Meet the Native Americans running for office in 2018

Indigenous candidates are seeking governorships, seats in Congress and more.


This article was originally published by  and is reproduced here with permission. 

Countdown. There are now less than 100 days until Election Day. That means little time for campaigns to reach every possible voter or to raise money to get their message out.

The elections are less than 100 days away and there are far more than a hundred stories. Stories about candidates. Stories about races where the Native vote can make a difference. Stories about registration drives — and making sure that Native Americans have access to ballots.

And stories about the last flurry of primary contests. Let’s start with that.

Congressional candidate Sharice Davids and her mother, after voting in a Kansas primary.

The Kansas primary goes national

Sharice Davids, Ho Chunk, is running for Congress in Kansas’ third congressional district. This race has taken on national implications as sort of a fight between establishment Democrats and Bernie Sanders. In the minds and tweets of many Sanders supporters, Davids is not progressive enough. This is a district that Hillary Clinton won in 2016 and Davids’ best case is that her record and ties to the district make her the ideal candidate come November. This seat is now held by Rep. Kevin Yoder, a Republican.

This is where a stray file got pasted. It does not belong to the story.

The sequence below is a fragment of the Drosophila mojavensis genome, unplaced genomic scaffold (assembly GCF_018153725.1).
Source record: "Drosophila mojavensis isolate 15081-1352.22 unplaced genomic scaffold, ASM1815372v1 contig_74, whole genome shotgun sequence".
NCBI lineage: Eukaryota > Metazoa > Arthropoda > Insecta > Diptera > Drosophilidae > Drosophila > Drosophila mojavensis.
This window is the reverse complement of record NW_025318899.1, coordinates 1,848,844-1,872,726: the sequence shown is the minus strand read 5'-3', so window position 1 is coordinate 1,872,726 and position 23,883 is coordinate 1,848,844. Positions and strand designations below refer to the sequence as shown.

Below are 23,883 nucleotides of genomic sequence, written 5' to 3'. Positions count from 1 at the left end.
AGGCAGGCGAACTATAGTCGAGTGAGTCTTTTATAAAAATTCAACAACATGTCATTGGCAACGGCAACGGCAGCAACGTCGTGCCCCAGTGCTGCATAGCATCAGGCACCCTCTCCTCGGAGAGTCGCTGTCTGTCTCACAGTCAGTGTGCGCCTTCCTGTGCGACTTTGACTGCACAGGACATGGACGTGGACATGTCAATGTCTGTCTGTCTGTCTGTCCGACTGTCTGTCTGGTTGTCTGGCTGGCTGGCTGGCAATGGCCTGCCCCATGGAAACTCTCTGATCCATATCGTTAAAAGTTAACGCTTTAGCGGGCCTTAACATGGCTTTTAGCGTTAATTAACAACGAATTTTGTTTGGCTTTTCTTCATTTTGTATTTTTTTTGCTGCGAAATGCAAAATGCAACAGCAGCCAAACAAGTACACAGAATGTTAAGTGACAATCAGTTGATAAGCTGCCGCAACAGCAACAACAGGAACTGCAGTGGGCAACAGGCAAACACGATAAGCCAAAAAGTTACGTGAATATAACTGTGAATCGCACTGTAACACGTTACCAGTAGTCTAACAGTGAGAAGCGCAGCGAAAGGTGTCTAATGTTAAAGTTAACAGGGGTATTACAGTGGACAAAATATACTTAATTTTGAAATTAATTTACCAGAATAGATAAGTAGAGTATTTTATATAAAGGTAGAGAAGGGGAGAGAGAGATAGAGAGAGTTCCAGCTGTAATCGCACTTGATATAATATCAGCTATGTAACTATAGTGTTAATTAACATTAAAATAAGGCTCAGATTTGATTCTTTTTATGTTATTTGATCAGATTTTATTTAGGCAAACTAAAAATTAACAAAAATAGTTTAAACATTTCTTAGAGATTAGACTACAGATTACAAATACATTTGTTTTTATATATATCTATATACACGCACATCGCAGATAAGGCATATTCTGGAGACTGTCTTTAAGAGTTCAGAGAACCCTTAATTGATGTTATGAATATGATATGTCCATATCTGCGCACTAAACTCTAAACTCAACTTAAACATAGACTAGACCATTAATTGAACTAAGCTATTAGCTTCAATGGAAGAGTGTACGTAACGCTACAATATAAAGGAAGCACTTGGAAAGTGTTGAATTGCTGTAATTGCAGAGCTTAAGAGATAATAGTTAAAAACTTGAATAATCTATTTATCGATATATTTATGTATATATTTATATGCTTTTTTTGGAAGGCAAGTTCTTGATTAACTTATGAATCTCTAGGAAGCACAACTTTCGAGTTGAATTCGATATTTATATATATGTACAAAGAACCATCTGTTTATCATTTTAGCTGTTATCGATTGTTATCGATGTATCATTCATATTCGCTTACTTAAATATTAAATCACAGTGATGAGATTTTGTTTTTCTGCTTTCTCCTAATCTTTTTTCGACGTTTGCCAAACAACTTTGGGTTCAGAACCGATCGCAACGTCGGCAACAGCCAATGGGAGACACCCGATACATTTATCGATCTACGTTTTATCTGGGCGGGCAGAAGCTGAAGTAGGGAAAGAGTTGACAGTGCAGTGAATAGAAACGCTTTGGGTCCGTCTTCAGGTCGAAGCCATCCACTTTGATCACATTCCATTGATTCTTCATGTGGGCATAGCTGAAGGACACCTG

Davids has been ignoring Sanders’ support of one of her opponents, Brent Welder, and instead been picking up endorsements from elected officials and citizens within the district. 

Davids tweeted July 27: “It’s been an amazing week. We launched our ad, welcomed 100s of people into the campaign & stepped into the national spotlight as Election Day approaches. But the highlight was going w/ my mom as she cast a ballot for me.”

Vote early

Early voting and vote-by-mail has already begun in many parts of the country. Early voting has become such an important part of modern campaigns because it allows a candidate to track their likely voters and get a good idea about how many votes are cast before Election Day. Then, in theory, you can make calls, and get voters to the polls on Election Day to seal the deal.